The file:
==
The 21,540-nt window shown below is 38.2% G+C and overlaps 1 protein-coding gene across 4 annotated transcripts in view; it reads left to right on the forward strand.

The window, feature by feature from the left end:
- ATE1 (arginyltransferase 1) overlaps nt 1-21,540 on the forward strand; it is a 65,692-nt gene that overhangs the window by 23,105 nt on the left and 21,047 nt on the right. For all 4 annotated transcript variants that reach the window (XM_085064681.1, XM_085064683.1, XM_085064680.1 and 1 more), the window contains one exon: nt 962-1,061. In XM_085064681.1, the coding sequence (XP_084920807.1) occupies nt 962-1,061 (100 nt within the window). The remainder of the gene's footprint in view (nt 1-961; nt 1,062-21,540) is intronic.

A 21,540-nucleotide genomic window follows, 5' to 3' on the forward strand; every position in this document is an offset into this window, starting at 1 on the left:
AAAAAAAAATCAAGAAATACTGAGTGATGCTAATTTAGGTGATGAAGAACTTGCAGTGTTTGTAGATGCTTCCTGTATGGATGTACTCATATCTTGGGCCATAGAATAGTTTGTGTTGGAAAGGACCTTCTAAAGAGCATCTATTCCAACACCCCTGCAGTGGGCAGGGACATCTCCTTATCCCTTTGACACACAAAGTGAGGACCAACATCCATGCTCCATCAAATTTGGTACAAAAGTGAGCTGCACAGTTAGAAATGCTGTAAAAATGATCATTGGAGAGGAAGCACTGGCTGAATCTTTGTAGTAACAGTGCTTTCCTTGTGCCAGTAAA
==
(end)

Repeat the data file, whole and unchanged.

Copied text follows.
The 21,540-nt window shown below is 38.2% G+C and overlaps 1 protein-coding gene across 4 annotated transcripts in view; it reads left to right on the forward strand.

The window, feature by feature from the left end:
- ATE1 (arginyltransferase 1) overlaps nt 1-21,540 on the forward strand; it is a 65,692-nt gene that overhangs the window by 23,105 nt on the left and 21,047 nt on the right. For all 4 annotated transcript variants that reach the window (XM_085064681.1, XM_085064683.1, XM_085064680.1 and 1 more), the window contains one exon: nt 962-1,061. In XM_085064681.1, the coding sequence (XP_084920807.1) occupies nt 962-1,061 (100 nt within the window). The remainder of the gene's footprint in view (nt 1-961; nt 1,062-21,540) is intronic.

A 21,540-nucleotide genomic window follows, 5' to 3' on the forward strand; every position in this document is an offset into this window, starting at 1 on the left:
AAAAAAAAATCAAGAAATACTGAGTGATGCTAATTTAGGTGATGAAGAACTTGCAGTGTTTGTAGATGCTTCCTGTATGGATGTACTCATATCTTGGGCCATAGAATAGTTTGTGTTGGAAAGGACCTTCTAAAGAGCATCTATTCCAACACCCCTGCAGTGGGCAGGGACATCTCCTTATCCCTTTGACACACAAAGTGAGGACCAACATCCATGCTCCATCAAATTTGGTACAAAAGTGAGCTGCACAGTTAGAAATGCTGTAAAAATGATCATTGGAGAGGAAGCACTGGCTGAATCTTTGTAGTAACAGTGCTTTCCTTGTGCCAGTAAA